In order to investigate whether the two cysteine residues in AfAFP R9 form a disulfide bridge that contributes to its antifungal activity, the iodoacetamide assay was carried out. When AfAFP R9 was partially reduced by β-mercaptoethanol, its antifungal activity against A. longipes was reduced by 25.83 ± 10.10% ( Fig. 6 , middle colomn). When the mercapto groups of the two cysteine residues were fully alkylated by iodoacetamide, the antifungal activity of AfAFP R9 against A. longipes was almost lost completely ( Fig. 6 , right colomn). These results indicated that the disulfide bridge in AfAFP R9 contributed to its antifungal activity.
PPT Slide
Lager Image
Effect of the disulfide bridge on the antifungal activity of AfAFPR9 against A. longipes. The antifungal activity was indicated as the average radius, with standard deviation, of the inhibition zone forming in the plates by AfAFPR9 against A. longipes.
- Expression of AfAFPR9inEscherichia coli
The AfAFP R9 cDNA was cloned into the pET-32a vector and expressed in E. coli Rosetta after IPTG induction. Both induced and non-induced E. coli Rosetta/pET-32a-AfAFP R9 and E. coli Rosetta/pET-32a (the vector control) were analyzed by SDS-PAGE ( Fig. 7 ). A 35 kDa band ( Fig. 7 , lane 5) corresponding to the size of recombinant AfAFP R9 protein with 6× His-tag and thioredoxin (TRX) was only observed in the induced E. coli Rosetta/pET-32a-AfAFP R9 , indicating that the recombinant AfAFP R9 was specifically expressed in E. coli Rosetta/pET-32a-AfAFP R9 . The recombinant AfAFP R9 protein was then purified using Ni 2+ IDA affinity chromatography ( Fig. 7 , lane 6).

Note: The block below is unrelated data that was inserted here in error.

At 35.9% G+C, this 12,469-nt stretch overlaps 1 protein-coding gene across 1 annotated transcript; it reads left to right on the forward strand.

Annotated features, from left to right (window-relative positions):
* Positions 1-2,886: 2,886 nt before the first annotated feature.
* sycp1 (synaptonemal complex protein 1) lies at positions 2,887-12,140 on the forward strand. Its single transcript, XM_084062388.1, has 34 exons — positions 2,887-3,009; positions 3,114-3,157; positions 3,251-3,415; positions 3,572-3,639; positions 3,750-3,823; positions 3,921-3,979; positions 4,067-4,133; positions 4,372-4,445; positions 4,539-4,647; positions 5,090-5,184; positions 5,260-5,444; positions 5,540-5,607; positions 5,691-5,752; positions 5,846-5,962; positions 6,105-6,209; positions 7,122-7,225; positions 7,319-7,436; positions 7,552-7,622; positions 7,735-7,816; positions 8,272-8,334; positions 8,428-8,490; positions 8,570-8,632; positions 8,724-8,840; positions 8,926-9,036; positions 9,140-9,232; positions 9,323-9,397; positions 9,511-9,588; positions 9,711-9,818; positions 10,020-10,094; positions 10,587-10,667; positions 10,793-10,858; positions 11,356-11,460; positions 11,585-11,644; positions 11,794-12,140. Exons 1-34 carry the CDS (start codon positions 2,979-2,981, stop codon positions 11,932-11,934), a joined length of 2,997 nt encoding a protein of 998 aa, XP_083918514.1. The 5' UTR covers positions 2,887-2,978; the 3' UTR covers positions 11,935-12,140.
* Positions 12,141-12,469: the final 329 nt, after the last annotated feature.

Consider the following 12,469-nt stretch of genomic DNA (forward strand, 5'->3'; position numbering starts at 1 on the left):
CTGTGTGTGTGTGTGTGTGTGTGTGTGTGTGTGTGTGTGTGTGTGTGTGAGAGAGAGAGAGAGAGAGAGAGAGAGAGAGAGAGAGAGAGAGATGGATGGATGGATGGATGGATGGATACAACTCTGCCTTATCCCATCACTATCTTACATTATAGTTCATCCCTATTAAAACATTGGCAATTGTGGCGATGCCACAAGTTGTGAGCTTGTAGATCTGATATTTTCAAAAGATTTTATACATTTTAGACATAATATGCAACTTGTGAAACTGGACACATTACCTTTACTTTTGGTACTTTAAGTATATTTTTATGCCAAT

PPT Slide
Lager Image
SDS-PAGE analysis of recombinant AfAFPR9. Lane 1: protein marker; Lane 2: non-induced E. coli Rosetta/pET-32a; Lane 3: induced E. coli Rosetta/pET-32a; Lane 4: non-induced E. coli Rosetta/pET-32a-AfAFPR9; Lane 5: induced E. coli Rosetta/pET-32a-AfAFPR9; Lane 6: purified recombinant AfAFPR9 protein.
- Antifungal Activity of the Recombinant AfAFPR9
The antifungal activity of the recombinant AfAFP R9 was measured against the tested fungi in comparison with the natural AfAFP R9 , using culture medium and recombinant TRX protein as control. In all of the experiments, five replicates were prepared for each treatment and the concentrations of proteins were all at 400 ng/µl. The antifungal activity was observed by measuring the optical density at 600 nm (OD 600 ) of the tested fungi growing on microplates at 24 h after treatment with AfAFP R9 . The recombinant AfAFP R9 had obvious antifungal activity against C. gloeosporioides, T. viride , and A. longipes , and almost no effect on the growth of F. oxysporum ( Fig. 8 ). This method is not appropriate for P. variotii , whose hyphae entwined together, thereby resulting in an unchanged OD 600 ( Fig. 8 ). These results indicate that the recombinant AfAFP R9 produced in E. coli exhibits good antifungal activity.